Published: Sept. 1, 2009
Updated: Aug. 18, 2010
A chance meeting started it all.
Harvey DesVeaux’s youngest son, Darren, ran into an old friend, Russell Burns, who works at the Duke Reading Center. He mentioned that his father, a retired court officer living in Maine, had been told by his doctor that his bilateral wet macular degeneration (AMD) would cause him to go blind.
While Burns said that doctors at Duke had no magic pill or shot, Darren DesVeaux was impressed enough with Duke’s reputation to convince his father to come down for a second opinion.
Little did the DesVeauxs know that Duke ophthalmologist Scott Cousins, MD, would be able not only to stabilize one eye, but also actually to improve the vision in the other.
When Harvey DesVeaux arrived for his appointment in October 2008, Cousins immediately recognized that he had two sub-types of AMD that didn’t respond well to standard treatment.
“When you look at the real-world results with ranibizumab (Lucentis) and bevacizumab (Avastin) injections, it controls the leakage in about 90 percent of people and it makes the vision better in about 30 percent of people. But it doesn’t work very well in about 10 percent of people,” says Cousins. “He unfortunately was one of those 10 percent.”
Cousins was able to determine this through dynamic ICG angiography, a technology he says Duke excels at using. This imaging test allowed him to identify the blood vessel type in the eye so he could determine the most appropriate treatment.
“This technology has been around for 20 years,” he says, “but it fell out of fashion because it’s difficult to interpret and people didn’t know how to use the information. Over the last four years, we’ve tried to resurrect the technology and understand it better. With the technology, we now understand the actual flow and size of new blood vessels forming in wet AMD.”
He recommended immediate photodynamic therapy to dry out DesVeaux’s right eye, the worse one, and a more frequent course of anti-VEGF injections in his left eye. DesVeaux’s right eye, which was previously completely unresponsive, is now dry; though the vision is not great, at least it’s stable.
His left eye, however, now boasts 20/30 vision. "His left eye bounced back to spectacularly good vision, where he’s reading and driving again,” says Cousins. “Before, he was essentially legally blind because the drugs weren’t working in him.”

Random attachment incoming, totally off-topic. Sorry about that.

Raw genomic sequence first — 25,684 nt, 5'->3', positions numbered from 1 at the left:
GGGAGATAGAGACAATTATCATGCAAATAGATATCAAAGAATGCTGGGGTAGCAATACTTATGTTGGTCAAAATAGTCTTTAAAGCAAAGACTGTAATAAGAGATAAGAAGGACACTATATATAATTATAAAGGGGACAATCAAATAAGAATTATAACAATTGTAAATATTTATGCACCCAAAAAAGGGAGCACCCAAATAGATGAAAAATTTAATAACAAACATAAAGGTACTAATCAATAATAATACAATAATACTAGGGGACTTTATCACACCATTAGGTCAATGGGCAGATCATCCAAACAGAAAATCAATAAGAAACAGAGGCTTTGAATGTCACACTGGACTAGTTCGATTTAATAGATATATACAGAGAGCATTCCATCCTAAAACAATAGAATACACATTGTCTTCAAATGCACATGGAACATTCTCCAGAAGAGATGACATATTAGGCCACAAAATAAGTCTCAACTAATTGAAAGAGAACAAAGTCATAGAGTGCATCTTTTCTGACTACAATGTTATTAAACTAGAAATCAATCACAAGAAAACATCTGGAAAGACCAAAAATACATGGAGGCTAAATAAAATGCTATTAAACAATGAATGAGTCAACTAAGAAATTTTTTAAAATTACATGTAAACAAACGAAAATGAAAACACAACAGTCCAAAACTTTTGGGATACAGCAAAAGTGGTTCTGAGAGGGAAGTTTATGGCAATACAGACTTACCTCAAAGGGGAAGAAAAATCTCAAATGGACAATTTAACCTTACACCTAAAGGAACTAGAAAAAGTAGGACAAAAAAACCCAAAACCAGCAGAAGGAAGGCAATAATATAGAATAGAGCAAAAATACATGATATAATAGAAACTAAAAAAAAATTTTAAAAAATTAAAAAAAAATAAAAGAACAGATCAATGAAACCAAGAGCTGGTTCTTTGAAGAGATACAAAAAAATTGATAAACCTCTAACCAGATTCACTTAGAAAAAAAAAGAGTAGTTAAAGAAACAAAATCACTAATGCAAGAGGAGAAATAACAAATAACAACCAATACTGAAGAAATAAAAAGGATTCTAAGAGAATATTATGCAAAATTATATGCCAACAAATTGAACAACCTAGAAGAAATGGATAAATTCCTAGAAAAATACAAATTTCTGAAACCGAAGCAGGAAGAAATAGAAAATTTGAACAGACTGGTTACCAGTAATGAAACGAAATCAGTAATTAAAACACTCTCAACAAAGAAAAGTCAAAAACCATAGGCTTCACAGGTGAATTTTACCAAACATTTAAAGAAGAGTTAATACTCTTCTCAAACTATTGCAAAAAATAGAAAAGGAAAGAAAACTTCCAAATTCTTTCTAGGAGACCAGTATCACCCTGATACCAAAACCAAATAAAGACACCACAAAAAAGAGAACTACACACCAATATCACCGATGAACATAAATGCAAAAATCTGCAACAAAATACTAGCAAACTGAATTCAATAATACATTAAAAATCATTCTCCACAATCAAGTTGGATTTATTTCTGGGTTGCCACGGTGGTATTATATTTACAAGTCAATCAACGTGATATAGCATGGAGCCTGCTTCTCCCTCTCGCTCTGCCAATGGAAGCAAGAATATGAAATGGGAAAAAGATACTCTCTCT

DesVeaux continues to fly back from Maine every four to five weeks for injections. These trips have a happy bonus -- he and his wife get extra time with their son and daughter-in-law, and their two young grandchildren.
Although each appointment can last hours, the treatment he gets is worth it, DesVeaux says. “They’ve done a lot for me here. If they can keep my vision where it is, I’m happy.”
DesVeaux is also doing a lot for patients like him -- by participating in research
Cousins is doing in the lab. By analyzing blood samples from patients such as DesVeaux, Cousins is hoping to predict who will get the types of AMD that don’t respond well to conventional treatment.
He says that specific types of circulating stem cells in the blood and an inappropriately activated immune system seem to contribute to the growth of the big blood vessels that are harder to treat conventionally.
Cousins’s goal is to pair findings from that analysis with clinical outcomes data to help personalize current AMD treatment protocols. Doctors typically guess at AMD treatment regimens based on their own experience, Cousins says. “No one really has a regimen that’s designed specifically for an individual patient’s disease activity. That’s what we’re trying to develop,” he says.
DesVeaux’s case is a good example of the difference that such personalized approaches can make. “The ideas that we’re coming up with are the result of cross-fertilization between what we study in the test tube, what we study in rats, and what we study in the patient as a living laboratory. The goal is to make patients better by coming up with better tests and better treatments.”